---Description---The stem is erect, from 1 to 3 feet high, the leaves oval, wedge-shaped, with wavy teeth, the flowers in dense spikes. The mealiness is most apparent in the flowers and undersides of the leaves, but has not the objectionable odour of that of the Stinking Goosefoot.
This nutritious plant is grown as food for pigs and sheep in Canada, where it is called 'Pigweed.'
The young and tender plants are collected by the Indians of New Mexico and Arizona, and boiled as herbs, alone or with other food; large quantities also are eaten in the raw state. The seeds of this species are gathered by many tribes, ground into flour after drying and made into bread. The flour resembles that of Buckwheat in colour and taste and is regarded as equally nutritious. The small grey seeds are not unpleasant when eaten raw.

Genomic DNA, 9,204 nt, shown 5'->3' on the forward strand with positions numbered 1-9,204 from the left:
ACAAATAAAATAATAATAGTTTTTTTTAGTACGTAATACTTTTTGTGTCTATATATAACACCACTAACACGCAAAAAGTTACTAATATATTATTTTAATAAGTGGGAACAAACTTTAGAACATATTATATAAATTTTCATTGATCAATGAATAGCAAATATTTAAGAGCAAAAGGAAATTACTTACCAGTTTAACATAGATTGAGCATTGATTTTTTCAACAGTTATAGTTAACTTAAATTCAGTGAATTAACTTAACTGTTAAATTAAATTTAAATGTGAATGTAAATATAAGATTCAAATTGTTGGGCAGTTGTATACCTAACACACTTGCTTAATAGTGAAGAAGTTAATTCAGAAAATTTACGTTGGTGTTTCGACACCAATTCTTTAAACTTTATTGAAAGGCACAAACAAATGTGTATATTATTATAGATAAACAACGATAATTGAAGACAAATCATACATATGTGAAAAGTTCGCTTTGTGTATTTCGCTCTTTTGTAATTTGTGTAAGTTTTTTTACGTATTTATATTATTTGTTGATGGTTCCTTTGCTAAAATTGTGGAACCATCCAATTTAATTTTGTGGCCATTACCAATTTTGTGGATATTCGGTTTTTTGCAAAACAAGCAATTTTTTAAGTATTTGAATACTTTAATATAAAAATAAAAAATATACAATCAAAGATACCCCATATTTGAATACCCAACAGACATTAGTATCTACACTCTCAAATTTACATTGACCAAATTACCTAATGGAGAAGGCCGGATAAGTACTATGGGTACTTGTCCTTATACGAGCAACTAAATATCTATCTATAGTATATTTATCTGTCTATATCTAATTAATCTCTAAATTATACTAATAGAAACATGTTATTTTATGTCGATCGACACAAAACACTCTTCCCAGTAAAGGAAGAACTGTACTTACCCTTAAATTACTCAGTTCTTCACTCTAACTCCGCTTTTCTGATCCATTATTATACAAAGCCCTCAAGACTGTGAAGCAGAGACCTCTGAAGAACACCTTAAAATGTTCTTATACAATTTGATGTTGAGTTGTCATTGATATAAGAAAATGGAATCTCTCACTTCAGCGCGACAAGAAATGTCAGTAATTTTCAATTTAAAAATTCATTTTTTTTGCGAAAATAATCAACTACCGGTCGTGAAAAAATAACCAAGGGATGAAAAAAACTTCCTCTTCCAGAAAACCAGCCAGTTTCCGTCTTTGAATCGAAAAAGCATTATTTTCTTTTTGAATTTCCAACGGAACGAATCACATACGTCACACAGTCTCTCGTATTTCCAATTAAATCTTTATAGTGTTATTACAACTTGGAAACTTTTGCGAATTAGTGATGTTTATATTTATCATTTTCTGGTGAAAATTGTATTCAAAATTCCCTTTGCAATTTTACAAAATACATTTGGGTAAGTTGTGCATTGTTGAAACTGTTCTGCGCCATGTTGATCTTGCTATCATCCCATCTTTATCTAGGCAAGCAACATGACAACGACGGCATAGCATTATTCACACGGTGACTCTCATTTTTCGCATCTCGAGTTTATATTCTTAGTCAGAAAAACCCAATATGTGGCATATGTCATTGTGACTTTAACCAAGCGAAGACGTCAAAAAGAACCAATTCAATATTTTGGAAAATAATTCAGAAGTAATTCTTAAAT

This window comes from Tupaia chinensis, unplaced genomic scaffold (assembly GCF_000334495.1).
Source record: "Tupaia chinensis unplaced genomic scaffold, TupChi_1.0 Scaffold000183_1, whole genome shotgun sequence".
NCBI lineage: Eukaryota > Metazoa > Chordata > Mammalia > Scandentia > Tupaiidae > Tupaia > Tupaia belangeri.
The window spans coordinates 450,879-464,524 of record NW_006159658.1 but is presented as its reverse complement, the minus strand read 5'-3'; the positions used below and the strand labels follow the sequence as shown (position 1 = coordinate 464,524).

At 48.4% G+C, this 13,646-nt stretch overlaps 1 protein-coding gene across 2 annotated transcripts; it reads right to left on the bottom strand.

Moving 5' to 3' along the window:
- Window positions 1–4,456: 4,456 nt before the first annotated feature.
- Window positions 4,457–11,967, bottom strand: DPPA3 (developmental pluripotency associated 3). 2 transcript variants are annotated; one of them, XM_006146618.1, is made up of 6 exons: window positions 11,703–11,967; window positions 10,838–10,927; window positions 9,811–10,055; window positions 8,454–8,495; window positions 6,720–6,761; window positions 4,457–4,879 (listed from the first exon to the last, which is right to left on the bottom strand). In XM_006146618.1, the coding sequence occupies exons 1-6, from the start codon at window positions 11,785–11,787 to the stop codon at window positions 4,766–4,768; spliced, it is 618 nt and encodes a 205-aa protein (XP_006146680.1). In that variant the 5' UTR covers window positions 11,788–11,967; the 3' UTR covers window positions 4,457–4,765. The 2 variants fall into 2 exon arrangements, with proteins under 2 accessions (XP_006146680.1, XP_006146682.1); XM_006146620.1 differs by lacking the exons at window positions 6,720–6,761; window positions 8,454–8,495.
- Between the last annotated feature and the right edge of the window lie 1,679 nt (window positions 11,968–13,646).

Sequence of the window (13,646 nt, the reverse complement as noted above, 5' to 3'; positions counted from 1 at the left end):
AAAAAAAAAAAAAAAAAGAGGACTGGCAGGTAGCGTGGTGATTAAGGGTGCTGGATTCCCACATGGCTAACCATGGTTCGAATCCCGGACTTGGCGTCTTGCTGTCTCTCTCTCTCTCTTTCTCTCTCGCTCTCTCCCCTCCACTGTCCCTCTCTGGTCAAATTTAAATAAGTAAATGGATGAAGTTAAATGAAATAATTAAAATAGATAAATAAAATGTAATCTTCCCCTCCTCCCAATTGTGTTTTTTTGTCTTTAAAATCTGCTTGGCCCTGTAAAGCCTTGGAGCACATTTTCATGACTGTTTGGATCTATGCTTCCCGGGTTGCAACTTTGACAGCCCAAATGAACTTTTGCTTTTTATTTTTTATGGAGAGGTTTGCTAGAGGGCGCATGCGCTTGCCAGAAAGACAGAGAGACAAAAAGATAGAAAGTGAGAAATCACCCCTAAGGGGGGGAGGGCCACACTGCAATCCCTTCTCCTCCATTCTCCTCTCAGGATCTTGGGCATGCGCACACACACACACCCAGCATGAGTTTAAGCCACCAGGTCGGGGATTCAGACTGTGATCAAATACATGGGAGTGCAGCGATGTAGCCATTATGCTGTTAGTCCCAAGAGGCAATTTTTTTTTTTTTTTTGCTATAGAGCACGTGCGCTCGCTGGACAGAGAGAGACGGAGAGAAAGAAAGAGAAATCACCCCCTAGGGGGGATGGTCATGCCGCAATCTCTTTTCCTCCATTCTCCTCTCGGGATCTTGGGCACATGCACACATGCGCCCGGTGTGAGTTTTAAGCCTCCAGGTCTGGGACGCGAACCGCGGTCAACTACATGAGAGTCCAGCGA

Botanical: Chenopodium rubrum (LINN.)
Family: N.O. Chenopodiaceae
The seeds of the Red Goosefoot (Chenopodium rubrum, Linn.) are a favourite food of birds and are also good for poultry. This species has a reddish stem, 1 to 3 feet high, usually upright, its leaves triangular to oval, with large blunt lobes and notches, but very variable in size and shape. It is very common about manure heaps. Its erect flowerspikes, intermixed with leaves, distantly resemble those of Dock.
The leaves of another Goosefoot, C. hybridum, are sometimes found as an adulterant of Stramonium leaves, when these are imported in a broken condition, but they can be detected by their small epidermal cells, with nearly straight walls, and hairs terminated by a large, bladdery, waterstoring cell.
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Bear in mind "A Modern Herbal" was written with the conventional wisdom of the early 1900's. This should be taken into account as some of the information may now be considered inaccurate, or not in accordance with modern medicine.